Once traded to the Phoenix Suns this past season though, Gortat took off, averaging 13 points, 9.3 rebounds and 1.3 blocks per game. His excellent shot-blocking and rebounding skills were finally unearthed and he boasted an offensive game that few knew he had.
Many had written Gortat off, but it turns out a change of scenery and a more prominent role was all that he needed. As soon as next season, Gortat will emerge as one of the top big men in the league, crossing the threshold into superstardom, an achievement barely anyone had him pegged for.
What else does the future hold aside from him becoming one of the more heralded centers in the league?
Well, the Magic are certainly bound to kick themselves for relinquishing such a talented post player as they watch Howard slowly slip further and further away.
Danilo Gallinari of Denver Nuggets
Danilo Gallinari's skills are one of the few certainties on a very uncertain Denver Nuggets team.
Gallinari, splitting time with both the Nuggets and New York Knicks last season, averaged a combined 15.6 points and 4.7 rebounds per game. He is one of the most lethal shooters in the league, with the ability to create his own shot.
Additionally, Gallinari is a willing defender who doesn't receive nearly as much credit as he deserves on that end. The biggest concern surrounding him is his rebounding abilities as well as his willingness to be more aggressive on the offensive end.
All of that being said, Gallinari is about to assume a much more prominent role for Denver. The ball is going to be put in his hands a whole lot more and he is going to be pushed to become a more dominant player.
These are circumstances that Gallinari is going to thrive under, and whether it be this year or next, he will no longer be a superstar in training, but rather one of the most prolific athletes on the offensive side of the ball, a proven star in his own right.
And he gives Denver at least one thing to look forward to moving ahead.
Tyreke Evans of Sacramento Kings
Remember when I said the Kings were in desperate need of a proven superstar? Well, they are on their way to having two.
After averaging 20.1 points, 5.8 assists, 5.3 rebounds and 1.5 steals per game in his rookie season, he seemed but a mere heartbeat away from superstardom. However, last season his production dropped ever so slightly thanks to being plagued by plantar fasciitis and also due to the emergence of DeMarcus Cousins.
Even though his production slipped and he wasn't 100 percent, Evans still averaged 17.8 points, 5.6 assists, 4.8 rebounds and 1.5 steals per game. He is extremely quick and athletic, and is the best rebounding point guard in the league.
Additionally, he is versatile enough to play the shooting guard position if the Kings need him to, which is great, as it is unclear if they will try and groom the incoming Jimmer Fredette to play the point. Evans is also a solid defender whose quick hands are going to snag multiple steals every night.
Since he has only played two seasons in the NBA, Evans has gone fairly unheralded, something he is poised to change next year. His potential is truly limitless, and with his abilities and play style, fully expect him to evolve into a Dwyane Wade like backcourt threat.
There, I said it.
Ty Lawson of Denver Nuggets
Joining teammate Danilo Gallinari as a superstar in training, point guard Ty Lawson provides some more hope for the future of a Denver Nuggets team that can use all the help it can get at this point.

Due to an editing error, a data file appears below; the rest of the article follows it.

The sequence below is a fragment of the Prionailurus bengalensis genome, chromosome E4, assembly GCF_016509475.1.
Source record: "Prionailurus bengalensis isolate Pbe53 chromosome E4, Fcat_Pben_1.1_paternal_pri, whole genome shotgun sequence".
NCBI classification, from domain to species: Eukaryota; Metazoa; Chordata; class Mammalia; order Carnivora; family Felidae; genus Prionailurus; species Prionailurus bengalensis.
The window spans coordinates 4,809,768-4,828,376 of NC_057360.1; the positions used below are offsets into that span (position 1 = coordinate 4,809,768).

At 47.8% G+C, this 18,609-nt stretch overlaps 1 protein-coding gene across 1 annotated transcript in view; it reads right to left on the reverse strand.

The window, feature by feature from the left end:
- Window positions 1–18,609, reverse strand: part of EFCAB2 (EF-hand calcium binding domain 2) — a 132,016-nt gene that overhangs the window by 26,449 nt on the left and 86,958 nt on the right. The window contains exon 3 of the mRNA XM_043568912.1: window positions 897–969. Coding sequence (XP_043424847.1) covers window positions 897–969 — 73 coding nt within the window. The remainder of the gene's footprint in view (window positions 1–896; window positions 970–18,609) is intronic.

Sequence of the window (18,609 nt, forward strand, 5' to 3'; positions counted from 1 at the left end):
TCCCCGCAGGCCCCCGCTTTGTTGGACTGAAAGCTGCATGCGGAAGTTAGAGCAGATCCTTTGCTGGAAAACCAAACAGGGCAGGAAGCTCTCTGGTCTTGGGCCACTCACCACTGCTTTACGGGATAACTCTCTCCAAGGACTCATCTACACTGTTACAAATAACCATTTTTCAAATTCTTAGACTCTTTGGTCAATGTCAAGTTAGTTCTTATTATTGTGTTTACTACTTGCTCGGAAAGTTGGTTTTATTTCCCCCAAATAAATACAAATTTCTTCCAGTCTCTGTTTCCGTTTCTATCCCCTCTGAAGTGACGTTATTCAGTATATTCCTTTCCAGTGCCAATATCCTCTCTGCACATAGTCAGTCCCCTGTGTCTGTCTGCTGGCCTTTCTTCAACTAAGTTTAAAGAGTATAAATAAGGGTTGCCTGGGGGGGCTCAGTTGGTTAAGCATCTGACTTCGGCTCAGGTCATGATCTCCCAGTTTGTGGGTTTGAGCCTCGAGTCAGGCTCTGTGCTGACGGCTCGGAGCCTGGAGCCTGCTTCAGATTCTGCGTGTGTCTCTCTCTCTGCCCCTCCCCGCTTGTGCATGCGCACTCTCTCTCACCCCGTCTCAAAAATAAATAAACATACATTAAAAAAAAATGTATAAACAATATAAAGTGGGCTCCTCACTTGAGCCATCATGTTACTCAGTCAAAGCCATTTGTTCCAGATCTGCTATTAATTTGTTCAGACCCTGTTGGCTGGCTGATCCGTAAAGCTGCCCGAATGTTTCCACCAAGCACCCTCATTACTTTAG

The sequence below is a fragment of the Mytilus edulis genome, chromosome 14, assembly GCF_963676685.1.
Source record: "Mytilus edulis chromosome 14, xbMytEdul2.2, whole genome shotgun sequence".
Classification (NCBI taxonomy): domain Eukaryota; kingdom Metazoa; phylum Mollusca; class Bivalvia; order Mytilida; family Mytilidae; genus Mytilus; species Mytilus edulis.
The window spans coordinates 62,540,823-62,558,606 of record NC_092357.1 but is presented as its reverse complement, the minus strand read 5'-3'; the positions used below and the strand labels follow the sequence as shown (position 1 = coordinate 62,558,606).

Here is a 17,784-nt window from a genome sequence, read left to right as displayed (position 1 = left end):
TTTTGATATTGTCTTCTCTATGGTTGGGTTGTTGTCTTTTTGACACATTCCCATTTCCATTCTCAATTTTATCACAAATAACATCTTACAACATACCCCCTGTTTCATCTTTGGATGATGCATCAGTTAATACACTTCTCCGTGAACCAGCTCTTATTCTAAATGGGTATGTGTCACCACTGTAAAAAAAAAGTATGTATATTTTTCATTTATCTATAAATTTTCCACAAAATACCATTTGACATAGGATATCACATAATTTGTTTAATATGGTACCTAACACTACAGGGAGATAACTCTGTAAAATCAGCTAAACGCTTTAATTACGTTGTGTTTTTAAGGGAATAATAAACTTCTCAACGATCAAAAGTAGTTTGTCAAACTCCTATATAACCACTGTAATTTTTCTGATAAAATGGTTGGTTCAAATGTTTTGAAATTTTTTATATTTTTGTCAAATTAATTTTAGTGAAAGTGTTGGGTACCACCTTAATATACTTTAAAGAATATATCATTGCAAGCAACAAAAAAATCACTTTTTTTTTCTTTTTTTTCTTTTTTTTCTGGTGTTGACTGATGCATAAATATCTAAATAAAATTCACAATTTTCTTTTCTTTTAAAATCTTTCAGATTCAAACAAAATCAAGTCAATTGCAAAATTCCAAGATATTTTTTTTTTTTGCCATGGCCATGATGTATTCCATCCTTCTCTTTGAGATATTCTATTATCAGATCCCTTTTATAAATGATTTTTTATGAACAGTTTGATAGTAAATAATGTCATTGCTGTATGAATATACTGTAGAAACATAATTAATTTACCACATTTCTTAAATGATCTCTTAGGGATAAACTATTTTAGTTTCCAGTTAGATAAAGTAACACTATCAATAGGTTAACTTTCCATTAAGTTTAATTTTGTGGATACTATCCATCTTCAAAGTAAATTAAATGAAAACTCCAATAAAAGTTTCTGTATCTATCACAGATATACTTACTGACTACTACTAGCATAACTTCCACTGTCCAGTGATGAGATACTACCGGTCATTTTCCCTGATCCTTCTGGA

Last season, Lawson averaged 11.7 points and 4.7 assists per game. He really stepped up after both Carmelo Anthony and Chauncey Billups were dealt to the New York Knicks. In fact, he played so well, it begs the question as to whether the only reason Denver started Billups over him was to justify him making more money.
Lawson is an extremely agile point guard with sick hops for someone coming in at only 5'11". Additionally, unlike the slightly tinier Nate Robinson, Lawson is not as apt to getting shots stuffed back down his throat because he has an impressive understanding of the game for a 23-year-old floor general.
His court vision is pretty good, but could use some improvement. Given the extra playing time he is bound to receive though, this almost becomes a non-issue. Lawson also has quick hands, which benefits him on both sides of floor, and there are few point guards that thrive in transition as well as he does.
Sooner, not later, Lawson is going to deemed a superstar. His keenness and determination are virtues that more than make up for his lack of size.
Remember his name, because in a year or two, he is going to be one of the hottest backcourt commodities in the league.
Jrue Holiday of Philadelphia 76ers
Thaddeus Young may desert the Philadelphia 76ers for greener pastures and pockets, but they can at least take solace in knowing that the ever-so-talented Jrue Holiday will be returning.
Last season, his second in the league, Holiday averaged 14 points, 6.5 assists and four rebounds per game, starting in all 82 of them. He exceeded expectations on the offensive end, proving to be a phenomenal pick-and-roll player, and also exhibited a defensive toughness that impressed even defensive guru Andre Iguodala.
Prior to the season, Holiday had his share of doubters in regards to if he could play the role of a true point guard. He rendered them wrong, improving in almost every facet of said role, especially his court vision and passing abilities.
Holiday also has some speed in his arsenal, but his greatest attribute is his high basketball IQ, which has allowed him to play at a level well beyond his 21 years of age.
The 76ers do not have much going for them at this point, as their team is currently caught in a whirlwind of limbos.
Holiday provides some calmness to their storm however, giving them some hope for the future as he turns into a star-caliber talent the 76ers can build around.
You can follow Dan Favale on Twitter here @Dan_Favale.